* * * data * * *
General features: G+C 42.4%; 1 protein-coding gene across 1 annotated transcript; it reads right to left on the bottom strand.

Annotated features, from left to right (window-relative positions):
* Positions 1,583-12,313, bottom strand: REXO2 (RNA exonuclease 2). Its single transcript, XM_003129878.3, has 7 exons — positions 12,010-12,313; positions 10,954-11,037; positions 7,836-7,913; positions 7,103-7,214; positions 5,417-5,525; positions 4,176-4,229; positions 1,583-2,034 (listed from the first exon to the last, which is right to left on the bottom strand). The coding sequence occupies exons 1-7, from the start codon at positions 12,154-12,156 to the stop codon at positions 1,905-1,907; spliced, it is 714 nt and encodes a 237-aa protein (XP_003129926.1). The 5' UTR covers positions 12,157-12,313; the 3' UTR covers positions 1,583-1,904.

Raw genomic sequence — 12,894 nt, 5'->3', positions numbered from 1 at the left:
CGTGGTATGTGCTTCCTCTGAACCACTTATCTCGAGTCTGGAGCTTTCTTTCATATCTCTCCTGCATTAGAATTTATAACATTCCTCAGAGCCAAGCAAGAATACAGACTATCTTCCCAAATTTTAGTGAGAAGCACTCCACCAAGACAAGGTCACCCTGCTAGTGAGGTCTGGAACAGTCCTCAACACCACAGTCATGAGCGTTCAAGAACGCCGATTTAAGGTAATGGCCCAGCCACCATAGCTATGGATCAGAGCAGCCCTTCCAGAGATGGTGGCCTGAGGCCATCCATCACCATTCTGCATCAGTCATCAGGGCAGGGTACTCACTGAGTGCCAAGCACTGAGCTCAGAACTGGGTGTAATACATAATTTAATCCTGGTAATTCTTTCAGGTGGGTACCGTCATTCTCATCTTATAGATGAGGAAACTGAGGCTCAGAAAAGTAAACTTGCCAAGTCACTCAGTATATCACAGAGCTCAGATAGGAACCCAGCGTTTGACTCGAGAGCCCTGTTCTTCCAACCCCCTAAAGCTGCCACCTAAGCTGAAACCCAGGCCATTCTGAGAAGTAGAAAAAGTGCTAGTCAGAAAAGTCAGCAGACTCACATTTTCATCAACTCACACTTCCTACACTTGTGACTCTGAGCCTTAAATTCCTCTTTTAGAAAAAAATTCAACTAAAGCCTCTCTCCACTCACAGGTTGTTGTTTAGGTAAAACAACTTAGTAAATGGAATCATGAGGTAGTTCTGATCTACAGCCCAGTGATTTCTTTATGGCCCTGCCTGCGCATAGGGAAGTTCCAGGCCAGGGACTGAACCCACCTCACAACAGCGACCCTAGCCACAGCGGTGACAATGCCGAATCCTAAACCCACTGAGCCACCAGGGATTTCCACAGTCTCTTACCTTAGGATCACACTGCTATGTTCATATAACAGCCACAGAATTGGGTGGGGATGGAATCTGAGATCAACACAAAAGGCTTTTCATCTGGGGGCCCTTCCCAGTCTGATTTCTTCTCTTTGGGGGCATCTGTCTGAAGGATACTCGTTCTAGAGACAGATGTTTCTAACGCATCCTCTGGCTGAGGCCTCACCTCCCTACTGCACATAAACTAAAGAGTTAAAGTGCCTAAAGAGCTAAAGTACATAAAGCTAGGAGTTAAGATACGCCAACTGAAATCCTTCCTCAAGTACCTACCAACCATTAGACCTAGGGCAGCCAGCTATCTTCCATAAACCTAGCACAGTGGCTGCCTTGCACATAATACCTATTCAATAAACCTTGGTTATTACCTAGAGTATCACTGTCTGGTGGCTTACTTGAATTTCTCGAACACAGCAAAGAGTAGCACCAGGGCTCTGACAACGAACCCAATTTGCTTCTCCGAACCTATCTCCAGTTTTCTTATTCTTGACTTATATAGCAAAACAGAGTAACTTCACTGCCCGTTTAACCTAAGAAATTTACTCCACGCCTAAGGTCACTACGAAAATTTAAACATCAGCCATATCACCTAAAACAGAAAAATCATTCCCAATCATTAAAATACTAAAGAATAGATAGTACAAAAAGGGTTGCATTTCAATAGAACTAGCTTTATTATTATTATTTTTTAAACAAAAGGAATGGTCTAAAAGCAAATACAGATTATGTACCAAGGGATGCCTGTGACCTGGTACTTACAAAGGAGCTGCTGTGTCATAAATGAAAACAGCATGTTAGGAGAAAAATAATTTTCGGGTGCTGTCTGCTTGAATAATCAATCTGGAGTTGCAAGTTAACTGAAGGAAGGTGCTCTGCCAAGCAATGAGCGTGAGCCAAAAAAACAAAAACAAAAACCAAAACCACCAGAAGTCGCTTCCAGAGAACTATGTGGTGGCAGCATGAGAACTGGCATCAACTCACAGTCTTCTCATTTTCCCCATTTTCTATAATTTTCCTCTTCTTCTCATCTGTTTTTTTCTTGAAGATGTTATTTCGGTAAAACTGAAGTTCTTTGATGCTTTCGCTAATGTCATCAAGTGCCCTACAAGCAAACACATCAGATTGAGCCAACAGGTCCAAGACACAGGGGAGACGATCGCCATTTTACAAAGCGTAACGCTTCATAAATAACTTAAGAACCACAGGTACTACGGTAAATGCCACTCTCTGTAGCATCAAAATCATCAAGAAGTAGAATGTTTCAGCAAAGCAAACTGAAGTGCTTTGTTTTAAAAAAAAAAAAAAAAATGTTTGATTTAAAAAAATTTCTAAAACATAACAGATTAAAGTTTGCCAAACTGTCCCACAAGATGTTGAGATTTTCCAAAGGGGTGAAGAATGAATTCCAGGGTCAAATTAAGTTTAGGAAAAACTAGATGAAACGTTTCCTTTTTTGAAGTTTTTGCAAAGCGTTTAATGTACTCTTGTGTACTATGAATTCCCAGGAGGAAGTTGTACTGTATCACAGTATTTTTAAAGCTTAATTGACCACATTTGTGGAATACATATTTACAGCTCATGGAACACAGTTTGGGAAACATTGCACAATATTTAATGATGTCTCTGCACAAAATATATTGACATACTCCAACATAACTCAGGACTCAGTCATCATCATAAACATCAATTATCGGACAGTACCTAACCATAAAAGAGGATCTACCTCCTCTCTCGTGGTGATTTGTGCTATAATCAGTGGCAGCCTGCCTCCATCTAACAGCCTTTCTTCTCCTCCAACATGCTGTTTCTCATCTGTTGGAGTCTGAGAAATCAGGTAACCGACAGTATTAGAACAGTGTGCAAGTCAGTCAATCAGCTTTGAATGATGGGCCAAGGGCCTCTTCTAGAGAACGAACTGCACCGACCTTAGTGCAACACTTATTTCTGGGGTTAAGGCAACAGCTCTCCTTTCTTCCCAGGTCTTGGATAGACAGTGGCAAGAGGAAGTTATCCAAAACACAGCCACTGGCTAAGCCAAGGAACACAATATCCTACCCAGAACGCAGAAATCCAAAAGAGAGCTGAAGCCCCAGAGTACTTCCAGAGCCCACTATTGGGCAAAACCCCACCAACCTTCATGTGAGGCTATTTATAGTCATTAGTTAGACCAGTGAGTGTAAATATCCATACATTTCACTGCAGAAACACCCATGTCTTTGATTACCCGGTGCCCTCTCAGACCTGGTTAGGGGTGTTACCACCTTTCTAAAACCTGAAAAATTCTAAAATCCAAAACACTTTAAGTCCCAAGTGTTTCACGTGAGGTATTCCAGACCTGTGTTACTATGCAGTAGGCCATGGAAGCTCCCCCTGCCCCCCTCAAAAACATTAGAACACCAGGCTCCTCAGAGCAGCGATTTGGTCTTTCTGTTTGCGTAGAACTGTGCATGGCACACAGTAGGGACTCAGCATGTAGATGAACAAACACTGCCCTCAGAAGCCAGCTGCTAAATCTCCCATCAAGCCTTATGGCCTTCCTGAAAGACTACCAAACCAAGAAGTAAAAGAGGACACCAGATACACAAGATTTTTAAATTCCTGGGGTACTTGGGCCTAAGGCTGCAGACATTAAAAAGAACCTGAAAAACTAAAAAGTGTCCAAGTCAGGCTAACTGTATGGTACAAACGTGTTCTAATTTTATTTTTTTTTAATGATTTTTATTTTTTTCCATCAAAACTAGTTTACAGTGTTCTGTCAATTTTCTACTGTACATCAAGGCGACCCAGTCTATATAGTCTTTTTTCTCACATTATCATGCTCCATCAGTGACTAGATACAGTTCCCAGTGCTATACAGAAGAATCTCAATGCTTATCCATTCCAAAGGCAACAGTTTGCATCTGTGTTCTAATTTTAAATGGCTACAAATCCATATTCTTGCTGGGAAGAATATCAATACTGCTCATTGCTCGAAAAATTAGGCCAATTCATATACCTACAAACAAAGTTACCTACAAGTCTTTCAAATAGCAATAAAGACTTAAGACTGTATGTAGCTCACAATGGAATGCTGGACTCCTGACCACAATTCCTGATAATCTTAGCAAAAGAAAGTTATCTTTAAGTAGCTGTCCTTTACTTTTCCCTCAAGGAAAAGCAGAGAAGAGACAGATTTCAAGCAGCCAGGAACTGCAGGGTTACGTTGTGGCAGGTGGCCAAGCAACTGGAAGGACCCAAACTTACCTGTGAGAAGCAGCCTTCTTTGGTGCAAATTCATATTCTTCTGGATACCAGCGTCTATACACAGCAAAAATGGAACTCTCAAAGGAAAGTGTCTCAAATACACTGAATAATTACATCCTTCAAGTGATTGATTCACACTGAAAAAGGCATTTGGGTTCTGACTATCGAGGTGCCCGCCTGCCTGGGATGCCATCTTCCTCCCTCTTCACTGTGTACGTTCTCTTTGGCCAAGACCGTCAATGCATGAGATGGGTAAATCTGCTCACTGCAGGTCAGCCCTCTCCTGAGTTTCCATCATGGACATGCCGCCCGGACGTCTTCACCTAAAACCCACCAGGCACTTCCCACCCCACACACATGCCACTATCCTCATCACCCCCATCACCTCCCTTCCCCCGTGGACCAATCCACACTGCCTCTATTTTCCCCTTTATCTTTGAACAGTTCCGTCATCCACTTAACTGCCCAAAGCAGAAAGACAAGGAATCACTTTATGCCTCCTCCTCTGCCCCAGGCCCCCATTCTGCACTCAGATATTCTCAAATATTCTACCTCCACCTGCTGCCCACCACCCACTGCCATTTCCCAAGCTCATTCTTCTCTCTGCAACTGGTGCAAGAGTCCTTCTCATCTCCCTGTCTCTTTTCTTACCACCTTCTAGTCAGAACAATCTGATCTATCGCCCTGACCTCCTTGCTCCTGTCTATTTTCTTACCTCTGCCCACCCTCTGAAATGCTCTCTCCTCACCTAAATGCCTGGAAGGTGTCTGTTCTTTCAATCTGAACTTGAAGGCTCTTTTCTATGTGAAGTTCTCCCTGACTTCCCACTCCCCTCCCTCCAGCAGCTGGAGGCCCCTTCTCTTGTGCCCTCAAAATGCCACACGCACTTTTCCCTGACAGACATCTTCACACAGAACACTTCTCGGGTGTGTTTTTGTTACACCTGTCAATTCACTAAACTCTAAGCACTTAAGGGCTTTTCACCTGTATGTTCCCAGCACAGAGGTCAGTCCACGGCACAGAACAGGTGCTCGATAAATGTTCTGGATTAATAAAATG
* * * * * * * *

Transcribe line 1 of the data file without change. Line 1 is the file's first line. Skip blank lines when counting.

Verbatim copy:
General features: G+C 42.4%; 1 protein-coding gene across 1 annotated transcript; it reads right to left on the bottom strand.